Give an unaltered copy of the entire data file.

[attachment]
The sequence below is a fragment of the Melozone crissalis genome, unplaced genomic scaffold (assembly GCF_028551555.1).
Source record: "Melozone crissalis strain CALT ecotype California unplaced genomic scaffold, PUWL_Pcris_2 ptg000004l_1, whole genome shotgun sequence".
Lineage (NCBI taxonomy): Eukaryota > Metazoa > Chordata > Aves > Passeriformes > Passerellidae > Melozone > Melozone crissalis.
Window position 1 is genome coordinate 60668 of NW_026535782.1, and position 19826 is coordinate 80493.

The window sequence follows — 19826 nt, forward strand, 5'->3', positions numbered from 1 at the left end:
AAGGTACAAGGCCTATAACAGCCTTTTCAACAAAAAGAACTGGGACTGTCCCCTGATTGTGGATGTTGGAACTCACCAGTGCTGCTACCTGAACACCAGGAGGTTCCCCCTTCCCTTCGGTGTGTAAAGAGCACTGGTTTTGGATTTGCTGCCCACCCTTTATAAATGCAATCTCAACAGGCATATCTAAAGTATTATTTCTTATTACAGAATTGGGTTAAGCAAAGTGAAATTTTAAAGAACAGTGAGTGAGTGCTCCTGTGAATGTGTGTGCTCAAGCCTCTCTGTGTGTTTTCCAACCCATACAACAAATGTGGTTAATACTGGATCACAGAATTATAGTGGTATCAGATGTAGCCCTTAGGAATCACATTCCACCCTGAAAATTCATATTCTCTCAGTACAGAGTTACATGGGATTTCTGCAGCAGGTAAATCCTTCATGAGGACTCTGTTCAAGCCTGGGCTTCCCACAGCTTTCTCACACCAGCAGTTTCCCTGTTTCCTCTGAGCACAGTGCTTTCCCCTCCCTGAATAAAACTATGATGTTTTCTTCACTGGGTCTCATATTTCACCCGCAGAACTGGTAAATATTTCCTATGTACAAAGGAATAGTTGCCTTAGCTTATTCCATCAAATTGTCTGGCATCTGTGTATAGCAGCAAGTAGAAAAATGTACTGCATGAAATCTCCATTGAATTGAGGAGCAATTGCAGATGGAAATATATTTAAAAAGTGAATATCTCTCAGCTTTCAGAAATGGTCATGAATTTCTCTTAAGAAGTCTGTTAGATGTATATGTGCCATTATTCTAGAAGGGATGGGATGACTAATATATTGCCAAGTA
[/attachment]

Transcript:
The sequence below is a fragment of the Melozone crissalis genome, unplaced genomic scaffold (assembly GCF_028551555.1).
Source record: "Melozone crissalis strain CALT ecotype California unplaced genomic scaffold, PUWL_Pcris_2 ptg000004l_1, whole genome shotgun sequence".
Lineage (NCBI taxonomy): Eukaryota > Metazoa > Chordata > Aves > Passeriformes > Passerellidae > Melozone > Melozone crissalis.
Window position 1 is genome coordinate 60668 of NW_026535782.1, and position 19826 is coordinate 80493.

The window sequence follows — 19826 nt, forward strand, 5'->3', positions numbered from 1 at the left end:
AAGGTACAAGGCCTATAACAGCCTTTTCAACAAAAAGAACTGGGACTGTCCCCTGATTGTGGATGTTGGAACTCACCAGTGCTGCTACCTGAACACCAGGAGGTTCCCCCTTCCCTTCGGTGTGTAAAGAGCACTGGTTTTGGATTTGCTGCCCACCCTTTATAAATGCAATCTCAACAGGCATATCTAAAGTATTATTTCTTATTACAGAATTGGGTTAAGCAAAGTGAAATTTTAAAGAACAGTGAGTGAGTGCTCCTGTGAATGTGTGTGCTCAAGCCTCTCTGTGTGTTTTCCAACCCATACAACAAATGTGGTTAATACTGGATCACAGAATTATAGTGGTATCAGATGTAGCCCTTAGGAATCACATTCCACCCTGAAAATTCATATTCTCTCAGTACAGAGTTACATGGGATTTCTGCAGCAGGTAAATCCTTCATGAGGACTCTGTTCAAGCCTGGGCTTCCCACAGCTTTCTCACACCAGCAGTTTCCCTGTTTCCTCTGAGCACAGTGCTTTCCCCTCCCTGAATAAAACTATGATGTTTTCTTCACTGGGTCTCATATTTCACCCGCAGAACTGGTAAATATTTCCTATGTACAAAGGAATAGTTGCCTTAGCTTATTCCATCAAATTGTCTGGCATCTGTGTATAGCAGCAAGTAGAAAAATGTACTGCATGAAATCTCCATTGAATTGAGGAGCAATTGCAGATGGAAATATATTTAAAAAGTGAATATCTCTCAGCTTTCAGAAATGGTCATGAATTTCTCTTAAGAAGTCTGTTAGATGTATATGTGCCATTATTCTAGAAGGGATGGGATGACTAATATATTGCCAAGTA